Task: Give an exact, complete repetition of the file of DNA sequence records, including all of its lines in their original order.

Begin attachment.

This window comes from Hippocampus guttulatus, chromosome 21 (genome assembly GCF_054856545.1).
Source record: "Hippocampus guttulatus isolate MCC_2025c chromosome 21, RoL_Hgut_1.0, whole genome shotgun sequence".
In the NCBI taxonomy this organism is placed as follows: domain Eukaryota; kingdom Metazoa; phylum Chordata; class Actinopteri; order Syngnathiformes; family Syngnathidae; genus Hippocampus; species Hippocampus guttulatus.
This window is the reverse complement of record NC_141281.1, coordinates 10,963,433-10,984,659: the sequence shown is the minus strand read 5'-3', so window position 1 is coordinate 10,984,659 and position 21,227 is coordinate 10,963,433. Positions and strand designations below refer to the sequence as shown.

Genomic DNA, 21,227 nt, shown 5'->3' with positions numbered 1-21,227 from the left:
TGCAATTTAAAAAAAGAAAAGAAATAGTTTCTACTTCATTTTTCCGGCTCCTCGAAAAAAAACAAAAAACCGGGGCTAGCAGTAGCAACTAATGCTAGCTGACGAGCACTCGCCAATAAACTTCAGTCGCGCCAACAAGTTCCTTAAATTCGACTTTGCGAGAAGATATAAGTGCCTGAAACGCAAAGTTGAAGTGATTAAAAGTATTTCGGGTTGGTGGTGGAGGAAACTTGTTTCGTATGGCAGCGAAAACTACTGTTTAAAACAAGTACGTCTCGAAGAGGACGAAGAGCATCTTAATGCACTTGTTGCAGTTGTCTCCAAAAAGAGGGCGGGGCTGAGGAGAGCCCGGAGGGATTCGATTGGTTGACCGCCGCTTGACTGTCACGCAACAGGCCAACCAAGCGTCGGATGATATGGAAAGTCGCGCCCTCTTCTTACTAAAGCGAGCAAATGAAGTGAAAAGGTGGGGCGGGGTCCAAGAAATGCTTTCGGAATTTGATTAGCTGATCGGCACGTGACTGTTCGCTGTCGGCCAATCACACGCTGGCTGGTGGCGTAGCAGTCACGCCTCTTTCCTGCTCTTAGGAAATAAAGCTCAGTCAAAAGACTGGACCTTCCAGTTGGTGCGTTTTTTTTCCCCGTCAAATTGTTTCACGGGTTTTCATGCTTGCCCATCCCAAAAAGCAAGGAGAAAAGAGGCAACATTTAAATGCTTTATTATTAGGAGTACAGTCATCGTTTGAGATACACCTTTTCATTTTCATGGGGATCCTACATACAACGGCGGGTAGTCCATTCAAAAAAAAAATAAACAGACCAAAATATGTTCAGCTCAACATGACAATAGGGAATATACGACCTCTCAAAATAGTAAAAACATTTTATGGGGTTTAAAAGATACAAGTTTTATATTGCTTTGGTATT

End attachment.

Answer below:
This window comes from Hippocampus guttulatus, chromosome 21 (genome assembly GCF_054856545.1).
Source record: "Hippocampus guttulatus isolate MCC_2025c chromosome 21, RoL_Hgut_1.0, whole genome shotgun sequence".
In the NCBI taxonomy this organism is placed as follows: domain Eukaryota; kingdom Metazoa; phylum Chordata; class Actinopteri; order Syngnathiformes; family Syngnathidae; genus Hippocampus; species Hippocampus guttulatus.
This window is the reverse complement of record NC_141281.1, coordinates 10,963,433-10,984,659: the sequence shown is the minus strand read 5'-3', so window position 1 is coordinate 10,984,659 and position 21,227 is coordinate 10,963,433. Positions and strand designations below refer to the sequence as shown.

Genomic DNA, 21,227 nt, shown 5'->3' with positions numbered 1-21,227 from the left:
TGCAATTTAAAAAAAGAAAAGAAATAGTTTCTACTTCATTTTTCCGGCTCCTCGAAAAAAAACAAAAAACCGGGGCTAGCAGTAGCAACTAATGCTAGCTGACGAGCACTCGCCAATAAACTTCAGTCGCGCCAACAAGTTCCTTAAATTCGACTTTGCGAGAAGATATAAGTGCCTGAAACGCAAAGTTGAAGTGATTAAAAGTATTTCGGGTTGGTGGTGGAGGAAACTTGTTTCGTATGGCAGCGAAAACTACTGTTTAAAACAAGTACGTCTCGAAGAGGACGAAGAGCATCTTAATGCACTTGTTGCAGTTGTCTCCAAAAAGAGGGCGGGGCTGAGGAGAGCCCGGAGGGATTCGATTGGTTGACCGCCGCTTGACTGTCACGCAACAGGCCAACCAAGCGTCGGATGATATGGAAAGTCGCGCCCTCTTCTTACTAAAGCGAGCAAATGAAGTGAAAAGGTGGGGCGGGGTCCAAGAAATGCTTTCGGAATTTGATTAGCTGATCGGCACGTGACTGTTCGCTGTCGGCCAATCACACGCTGGCTGGTGGCGTAGCAGTCACGCCTCTTTCCTGCTCTTAGGAAATAAAGCTCAGTCAAAAGACTGGACCTTCCAGTTGGTGCGTTTTTTTTCCCCGTCAAATTGTTTCACGGGTTTTCATGCTTGCCCATCCCAAAAAGCAAGGAGAAAAGAGGCAACATTTAAATGCTTTATTATTAGGAGTACAGTCATCGTTTGAGATACACCTTTTCATTTTCATGGGGATCCTACATACAACGGCGGGTAGTCCATTCAAAAAAAAAATAAACAGACCAAAATATGTTCAGCTCAACATGACAATAGGGAATATACGACCTCTCAAAATAGTAAAAACATTTTATGGGGTTTAAAAGATACAAGTTTTATATTGCTTTGGTATT